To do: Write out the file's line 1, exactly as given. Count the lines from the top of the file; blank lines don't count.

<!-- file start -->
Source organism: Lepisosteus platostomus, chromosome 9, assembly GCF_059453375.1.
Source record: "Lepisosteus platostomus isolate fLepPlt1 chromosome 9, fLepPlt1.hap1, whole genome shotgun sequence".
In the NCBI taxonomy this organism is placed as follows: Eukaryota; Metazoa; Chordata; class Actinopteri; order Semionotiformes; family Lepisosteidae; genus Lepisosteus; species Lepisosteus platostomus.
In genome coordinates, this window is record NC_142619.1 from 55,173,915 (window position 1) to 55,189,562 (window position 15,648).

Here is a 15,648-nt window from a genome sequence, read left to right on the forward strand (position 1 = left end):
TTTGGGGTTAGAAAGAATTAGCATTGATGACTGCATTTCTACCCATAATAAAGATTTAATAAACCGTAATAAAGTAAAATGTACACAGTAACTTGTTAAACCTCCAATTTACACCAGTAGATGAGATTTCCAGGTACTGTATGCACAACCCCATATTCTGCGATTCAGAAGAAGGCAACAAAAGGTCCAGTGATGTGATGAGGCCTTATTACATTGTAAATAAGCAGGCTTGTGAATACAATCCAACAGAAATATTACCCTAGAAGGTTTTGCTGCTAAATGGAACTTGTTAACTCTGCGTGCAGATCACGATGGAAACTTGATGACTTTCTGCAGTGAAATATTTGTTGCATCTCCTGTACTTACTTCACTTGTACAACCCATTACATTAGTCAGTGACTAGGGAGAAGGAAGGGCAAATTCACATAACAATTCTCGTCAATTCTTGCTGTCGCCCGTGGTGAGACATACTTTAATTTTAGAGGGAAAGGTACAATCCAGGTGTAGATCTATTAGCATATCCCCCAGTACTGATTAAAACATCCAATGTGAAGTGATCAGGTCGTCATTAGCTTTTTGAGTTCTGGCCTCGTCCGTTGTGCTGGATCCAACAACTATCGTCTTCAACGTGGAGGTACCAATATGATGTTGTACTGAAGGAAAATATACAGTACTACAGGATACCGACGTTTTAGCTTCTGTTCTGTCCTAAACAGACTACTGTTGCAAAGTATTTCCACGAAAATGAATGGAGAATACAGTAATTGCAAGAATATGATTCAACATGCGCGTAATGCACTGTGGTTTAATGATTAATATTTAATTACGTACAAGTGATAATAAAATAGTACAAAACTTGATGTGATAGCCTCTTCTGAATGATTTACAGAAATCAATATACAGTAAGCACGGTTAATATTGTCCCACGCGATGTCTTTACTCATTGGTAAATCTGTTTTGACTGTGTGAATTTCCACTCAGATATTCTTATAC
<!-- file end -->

Source organism: Lepisosteus platostomus, chromosome 9, assembly GCF_059453375.1.